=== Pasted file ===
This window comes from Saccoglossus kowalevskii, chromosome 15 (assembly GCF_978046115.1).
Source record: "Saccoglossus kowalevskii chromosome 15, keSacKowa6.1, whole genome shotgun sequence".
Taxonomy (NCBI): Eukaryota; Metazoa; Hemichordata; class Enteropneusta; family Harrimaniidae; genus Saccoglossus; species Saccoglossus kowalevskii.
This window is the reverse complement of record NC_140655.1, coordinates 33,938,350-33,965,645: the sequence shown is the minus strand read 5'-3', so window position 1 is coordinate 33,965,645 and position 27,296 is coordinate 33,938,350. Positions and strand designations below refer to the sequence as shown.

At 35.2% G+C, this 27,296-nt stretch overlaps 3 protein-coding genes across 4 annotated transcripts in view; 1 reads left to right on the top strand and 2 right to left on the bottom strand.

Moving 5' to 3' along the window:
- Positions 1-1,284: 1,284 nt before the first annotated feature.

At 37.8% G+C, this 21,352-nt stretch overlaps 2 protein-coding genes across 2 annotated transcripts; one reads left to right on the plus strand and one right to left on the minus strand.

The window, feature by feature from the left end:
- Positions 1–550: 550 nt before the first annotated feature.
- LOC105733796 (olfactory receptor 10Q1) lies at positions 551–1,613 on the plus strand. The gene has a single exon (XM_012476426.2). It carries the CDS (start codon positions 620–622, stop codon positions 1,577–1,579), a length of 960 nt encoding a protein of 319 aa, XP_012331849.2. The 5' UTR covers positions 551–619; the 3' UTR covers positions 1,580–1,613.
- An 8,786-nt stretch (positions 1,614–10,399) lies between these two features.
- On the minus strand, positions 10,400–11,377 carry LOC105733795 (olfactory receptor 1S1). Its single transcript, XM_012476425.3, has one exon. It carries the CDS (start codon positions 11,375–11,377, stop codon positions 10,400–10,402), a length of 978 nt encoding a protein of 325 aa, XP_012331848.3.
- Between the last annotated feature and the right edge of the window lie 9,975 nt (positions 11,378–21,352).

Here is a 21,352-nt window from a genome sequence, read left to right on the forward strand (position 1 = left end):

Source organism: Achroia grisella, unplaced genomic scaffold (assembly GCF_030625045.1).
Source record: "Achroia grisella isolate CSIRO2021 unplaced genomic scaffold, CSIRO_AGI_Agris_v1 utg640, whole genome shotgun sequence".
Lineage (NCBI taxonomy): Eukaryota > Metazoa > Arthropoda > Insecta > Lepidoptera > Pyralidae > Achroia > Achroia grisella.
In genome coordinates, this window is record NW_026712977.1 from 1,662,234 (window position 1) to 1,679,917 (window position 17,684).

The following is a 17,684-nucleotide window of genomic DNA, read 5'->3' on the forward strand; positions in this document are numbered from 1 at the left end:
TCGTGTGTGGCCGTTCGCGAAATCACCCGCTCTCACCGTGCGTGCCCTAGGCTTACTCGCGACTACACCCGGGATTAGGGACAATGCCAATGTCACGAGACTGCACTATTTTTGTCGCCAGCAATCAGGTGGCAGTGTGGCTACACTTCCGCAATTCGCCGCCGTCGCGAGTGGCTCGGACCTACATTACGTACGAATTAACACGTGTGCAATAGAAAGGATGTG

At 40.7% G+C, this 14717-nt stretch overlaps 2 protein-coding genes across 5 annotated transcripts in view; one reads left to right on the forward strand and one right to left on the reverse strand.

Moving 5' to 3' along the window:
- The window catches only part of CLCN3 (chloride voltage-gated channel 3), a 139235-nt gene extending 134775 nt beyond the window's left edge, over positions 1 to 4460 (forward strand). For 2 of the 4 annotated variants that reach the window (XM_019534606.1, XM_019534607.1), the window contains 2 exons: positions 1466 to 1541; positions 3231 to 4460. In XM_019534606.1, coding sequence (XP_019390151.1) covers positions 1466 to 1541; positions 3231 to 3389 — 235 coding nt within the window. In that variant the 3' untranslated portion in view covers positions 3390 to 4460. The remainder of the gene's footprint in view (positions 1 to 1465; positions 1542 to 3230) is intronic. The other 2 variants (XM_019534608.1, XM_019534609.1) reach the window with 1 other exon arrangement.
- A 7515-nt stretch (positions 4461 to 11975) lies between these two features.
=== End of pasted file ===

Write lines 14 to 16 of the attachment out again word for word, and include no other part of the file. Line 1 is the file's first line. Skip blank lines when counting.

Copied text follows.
- Between the last annotated feature and the right edge of the window lie 9,975 nt (positions 11,378–21,352).

Here is a 21,352-nt window from a genome sequence, read left to right on the forward strand (position 1 = left end):

Source organism: Achroia grisella, unplaced genomic scaffold (assembly GCF_030625045.1).